Baghdad, Iraq The two strongest opponents of Iraq's proposed new constitution said this week that they wouldn't campaign against it aggressively, making it likely that voters will approve the constitution in an Oct. 15 referendum.
Passage would be a victory for the Bush administration's Iraq policy, but it's unclear whether the document will produce a stable Iraqi government with broad public support or further alienate the country's Sunni Muslim Arab minority.
Rebel Shiite cleric Muqtada al-Sadr's representatives said that while he's not thrilled about the constitution, he likely wouldn't encourage his followers to oppose it.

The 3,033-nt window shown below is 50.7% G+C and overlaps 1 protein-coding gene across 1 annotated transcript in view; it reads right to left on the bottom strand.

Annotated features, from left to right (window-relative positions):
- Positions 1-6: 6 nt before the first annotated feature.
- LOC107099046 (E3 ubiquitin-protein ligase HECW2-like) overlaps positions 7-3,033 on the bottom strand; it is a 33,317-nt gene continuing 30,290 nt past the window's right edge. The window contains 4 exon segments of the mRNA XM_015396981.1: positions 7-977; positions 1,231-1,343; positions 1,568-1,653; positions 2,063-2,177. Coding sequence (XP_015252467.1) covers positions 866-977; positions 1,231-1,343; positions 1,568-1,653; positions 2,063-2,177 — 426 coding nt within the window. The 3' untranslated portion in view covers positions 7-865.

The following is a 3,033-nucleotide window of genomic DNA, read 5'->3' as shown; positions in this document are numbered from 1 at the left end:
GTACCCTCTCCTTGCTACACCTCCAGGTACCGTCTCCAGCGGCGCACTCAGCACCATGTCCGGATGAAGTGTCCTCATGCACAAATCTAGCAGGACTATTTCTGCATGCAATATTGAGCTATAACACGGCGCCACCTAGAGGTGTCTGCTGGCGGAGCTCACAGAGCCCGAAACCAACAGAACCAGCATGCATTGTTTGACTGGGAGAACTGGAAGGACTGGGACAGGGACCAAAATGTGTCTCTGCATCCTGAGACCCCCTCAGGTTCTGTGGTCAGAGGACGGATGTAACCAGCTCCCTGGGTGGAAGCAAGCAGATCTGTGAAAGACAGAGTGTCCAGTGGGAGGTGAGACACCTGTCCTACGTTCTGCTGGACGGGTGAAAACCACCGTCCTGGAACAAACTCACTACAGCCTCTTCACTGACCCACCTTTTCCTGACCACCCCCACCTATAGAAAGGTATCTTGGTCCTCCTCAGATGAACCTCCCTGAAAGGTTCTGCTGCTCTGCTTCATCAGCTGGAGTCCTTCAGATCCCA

The largest Sunni political group, the Iraqi Islamic Party, said that although it has encouraged its supporters to vote down the document, its efforts are focused on the December election for a new National Assembly.
"There are powers that will make sure this bad constitution passes," said Ala'a al-Maki, a party spokesman. "We are focusing more on ensuring the Sunnis participate in the next election."